Preparation of the mold for standardization of the all-ceramic discs [Figure 5]a,[Figure 5]b,[Figure 5]c and [Figure 6]a,[Figure 6]b,[Figure 6]c

Three cylindrical brass molds, machined in three different cylindrical brass blocks, were prepared. For core: A circular depth of 0.8 mm and l0 mm internal diameter was made in the mold. Wax patterns of the cores were prepared in this mold. The ceramic ingots of “A” two veneering material were used for the fabrication of cores as per manufacturer's instructions. For dentin build-up: A circular depth of 0.8 mm and l0 mm internal diameter was made in another mold for receiving the finished core. Above this, another circular depth of 0.75 mm and l4 mm internal diameter was made for dentin build-up. Dentin veneering material IPS e-max ® Ceram corresponding to “A2” shade was used. The dentin build-up was followed by enamel build-up. For enamel build-up: A circular depth of 1.3 mm and l0 mm internal diameter was made in the third mold for receiving the finished core-dentin complex. Above this, another circular depth of 0.3 mm and l4 mm internal diameter was made for receiving the enamel build-up. The core-dentin complex was kept in this mold for enamel build-up using IPS e-max ® Ceram Transpa Incisal corresponding to “A2” shade.{Figure 5}{Figure 6}

Two different cylindrical metal plungers were fabricated for raising the core-veneer complex from the brass molds. Dentin and enamel veneering ceramics undergo volumetric firing shrinkage which is 30–38%. Hence, the internal diameters of the molds for dentin and enamel build-up were wider than the diameter of the specimen by 40%. In addition, the build-up was done 30–40% more than the required veneer thickness to compensate for the firing shrinkage.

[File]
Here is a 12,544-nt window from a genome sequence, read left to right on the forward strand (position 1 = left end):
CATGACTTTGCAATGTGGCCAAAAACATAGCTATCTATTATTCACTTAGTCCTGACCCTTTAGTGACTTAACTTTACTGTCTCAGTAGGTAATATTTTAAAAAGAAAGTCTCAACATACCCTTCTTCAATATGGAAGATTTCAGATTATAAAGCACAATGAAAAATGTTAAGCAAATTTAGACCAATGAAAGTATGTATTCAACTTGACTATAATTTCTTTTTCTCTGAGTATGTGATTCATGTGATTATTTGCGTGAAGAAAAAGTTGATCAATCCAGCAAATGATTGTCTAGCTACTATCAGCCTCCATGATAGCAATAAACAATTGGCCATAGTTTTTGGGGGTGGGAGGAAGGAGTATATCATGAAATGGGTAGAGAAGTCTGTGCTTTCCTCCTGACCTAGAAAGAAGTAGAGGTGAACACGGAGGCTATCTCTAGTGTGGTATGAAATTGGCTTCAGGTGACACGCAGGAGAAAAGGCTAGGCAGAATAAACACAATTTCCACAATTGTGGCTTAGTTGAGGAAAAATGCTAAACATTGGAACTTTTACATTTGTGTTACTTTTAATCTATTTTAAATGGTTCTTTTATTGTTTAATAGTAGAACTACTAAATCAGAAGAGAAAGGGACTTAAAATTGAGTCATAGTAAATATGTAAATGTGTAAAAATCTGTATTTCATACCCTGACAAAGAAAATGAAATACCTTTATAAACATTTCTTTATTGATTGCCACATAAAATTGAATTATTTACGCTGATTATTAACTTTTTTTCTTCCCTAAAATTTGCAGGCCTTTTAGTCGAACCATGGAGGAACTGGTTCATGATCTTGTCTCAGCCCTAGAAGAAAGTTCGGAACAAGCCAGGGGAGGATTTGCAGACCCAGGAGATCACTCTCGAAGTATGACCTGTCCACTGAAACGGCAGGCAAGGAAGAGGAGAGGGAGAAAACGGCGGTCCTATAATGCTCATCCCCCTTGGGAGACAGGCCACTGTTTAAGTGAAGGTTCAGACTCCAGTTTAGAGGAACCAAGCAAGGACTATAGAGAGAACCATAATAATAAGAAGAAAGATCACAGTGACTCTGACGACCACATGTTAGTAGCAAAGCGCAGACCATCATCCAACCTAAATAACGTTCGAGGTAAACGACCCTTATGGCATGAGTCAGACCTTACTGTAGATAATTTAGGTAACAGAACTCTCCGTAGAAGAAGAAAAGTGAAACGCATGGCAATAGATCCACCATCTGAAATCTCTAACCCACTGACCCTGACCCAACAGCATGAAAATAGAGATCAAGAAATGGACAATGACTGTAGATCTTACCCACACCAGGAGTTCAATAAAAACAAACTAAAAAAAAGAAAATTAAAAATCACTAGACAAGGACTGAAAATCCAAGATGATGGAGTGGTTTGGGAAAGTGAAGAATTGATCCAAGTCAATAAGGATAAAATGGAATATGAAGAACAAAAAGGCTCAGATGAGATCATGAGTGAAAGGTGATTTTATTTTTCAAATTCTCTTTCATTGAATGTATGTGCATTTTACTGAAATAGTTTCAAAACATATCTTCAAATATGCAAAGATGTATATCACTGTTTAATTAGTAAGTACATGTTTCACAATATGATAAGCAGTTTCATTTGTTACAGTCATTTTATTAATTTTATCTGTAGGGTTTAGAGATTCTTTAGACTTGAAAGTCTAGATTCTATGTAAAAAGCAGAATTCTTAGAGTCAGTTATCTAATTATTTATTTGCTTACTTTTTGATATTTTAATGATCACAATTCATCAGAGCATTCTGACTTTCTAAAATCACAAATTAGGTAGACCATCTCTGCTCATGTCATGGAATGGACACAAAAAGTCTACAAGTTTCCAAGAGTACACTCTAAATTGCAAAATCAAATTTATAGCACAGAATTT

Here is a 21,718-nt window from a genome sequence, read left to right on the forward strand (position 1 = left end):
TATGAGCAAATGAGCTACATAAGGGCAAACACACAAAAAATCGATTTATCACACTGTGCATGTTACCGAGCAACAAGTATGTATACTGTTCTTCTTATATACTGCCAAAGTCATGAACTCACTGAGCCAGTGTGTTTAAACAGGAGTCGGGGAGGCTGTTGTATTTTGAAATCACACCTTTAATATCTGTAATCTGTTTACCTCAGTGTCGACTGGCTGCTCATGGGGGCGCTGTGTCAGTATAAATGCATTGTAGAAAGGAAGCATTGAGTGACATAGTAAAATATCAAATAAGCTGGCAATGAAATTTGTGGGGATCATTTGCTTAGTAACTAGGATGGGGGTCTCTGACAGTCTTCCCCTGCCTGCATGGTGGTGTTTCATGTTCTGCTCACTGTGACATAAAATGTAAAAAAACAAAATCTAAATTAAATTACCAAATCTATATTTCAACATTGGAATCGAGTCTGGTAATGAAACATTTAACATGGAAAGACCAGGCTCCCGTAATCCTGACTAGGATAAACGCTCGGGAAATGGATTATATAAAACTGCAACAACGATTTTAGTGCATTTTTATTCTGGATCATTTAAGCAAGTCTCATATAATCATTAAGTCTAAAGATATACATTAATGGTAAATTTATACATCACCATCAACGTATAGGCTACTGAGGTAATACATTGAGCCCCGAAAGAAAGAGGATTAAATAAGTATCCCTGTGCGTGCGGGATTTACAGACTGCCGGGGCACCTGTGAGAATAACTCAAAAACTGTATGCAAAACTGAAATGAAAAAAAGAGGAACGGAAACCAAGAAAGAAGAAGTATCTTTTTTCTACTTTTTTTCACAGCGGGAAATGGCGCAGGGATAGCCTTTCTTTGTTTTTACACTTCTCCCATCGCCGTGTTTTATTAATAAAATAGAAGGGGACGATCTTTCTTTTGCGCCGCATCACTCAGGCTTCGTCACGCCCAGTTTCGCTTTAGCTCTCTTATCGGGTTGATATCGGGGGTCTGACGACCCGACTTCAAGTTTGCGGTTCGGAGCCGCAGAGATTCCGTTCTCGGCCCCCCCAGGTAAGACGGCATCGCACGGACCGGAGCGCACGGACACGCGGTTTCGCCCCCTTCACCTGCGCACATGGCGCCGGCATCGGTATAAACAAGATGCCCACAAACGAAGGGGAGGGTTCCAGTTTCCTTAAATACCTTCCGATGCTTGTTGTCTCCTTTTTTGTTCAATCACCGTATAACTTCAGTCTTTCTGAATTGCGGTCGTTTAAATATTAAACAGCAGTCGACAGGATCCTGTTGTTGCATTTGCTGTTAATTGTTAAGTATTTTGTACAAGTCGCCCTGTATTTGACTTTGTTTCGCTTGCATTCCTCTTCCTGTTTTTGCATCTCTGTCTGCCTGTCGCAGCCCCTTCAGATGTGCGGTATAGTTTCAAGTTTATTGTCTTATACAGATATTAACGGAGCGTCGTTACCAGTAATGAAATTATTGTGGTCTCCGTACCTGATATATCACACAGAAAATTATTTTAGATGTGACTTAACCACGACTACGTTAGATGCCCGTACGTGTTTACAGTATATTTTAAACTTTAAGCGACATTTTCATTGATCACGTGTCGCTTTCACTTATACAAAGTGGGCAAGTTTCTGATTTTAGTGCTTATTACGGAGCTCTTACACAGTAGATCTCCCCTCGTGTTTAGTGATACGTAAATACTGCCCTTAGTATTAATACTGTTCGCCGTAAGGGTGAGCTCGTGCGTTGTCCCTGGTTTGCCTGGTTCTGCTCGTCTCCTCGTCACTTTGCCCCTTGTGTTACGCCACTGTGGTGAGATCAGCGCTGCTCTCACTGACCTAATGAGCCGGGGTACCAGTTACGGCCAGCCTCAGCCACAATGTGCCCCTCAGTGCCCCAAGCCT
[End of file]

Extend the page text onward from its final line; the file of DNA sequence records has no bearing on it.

Fabrication of the discs

The only difference was the use of different types of ceramic ingots for the fabrication of core: Low translucency, medium opacity, and high opacity. Final thickness of 1.5 mm of all discs was confirmed. In this way, total 45 discs, 15 each group were fabricated [Figure 7].{Figure 7}

Spectrophotometric evaluation

Color measurement time was approximately l. 5 s (unit data output). Minimum interval between measurements was approximately 4 s, during day time. The aperture size of the spectrophotometer used was 8 mm in diameter.

Measurement data were automatically stored at the time of exposure. The instrument was attached to a computer which forms the interface among the spectrophotometer, user, and the printer [Figure 8]. Color difference from a target color can be measured and instantly displayed in a numerical form or on a spectral reflectance graph. Before the evaluation session, the spectrophotometer was calibrated against white and black working standard and then served as the standard backgrounds for the different samples discs. Each disc was placed on the prepared labial surface of the respective stained/unstained tooth in front of the aperture, perpendicular to the beam of the spectrophotometer. The readings of the disc were recorded in CIELAB system in the form of L* a* b* values. A total of three readings were taken and a mean value was obtained for each ceramic disc. Shade reproduction of the specimen was evaluated by change in color between the control and the specimens. Change in color was obtained by calculating Δ E by the formula: Δ E* = ([Δ L*]2+ [Δ a*]2+ [Δ b*]2) 1/2 where Δ E* is the change in color and Δ L*, Δ a*, Δ b* represent the difference in L*, a*, b* values of the control and the ceramic discs. Based on, whether the spectrophotometric evaluation of the discs was performed on stained tooth or unstained tooth, the groups were named as: Group I - LT (Us.T.) control group: Discs with low translucency on unstained tooth. Experimental groups: Group II - MO (Us.T.), Group II - MO (S.T.): Discs with medium opacity on unstained and stained tooth, respectively, and Group III - HO (S.T.): Discs with high opacity on stained tooth.{Figure 8}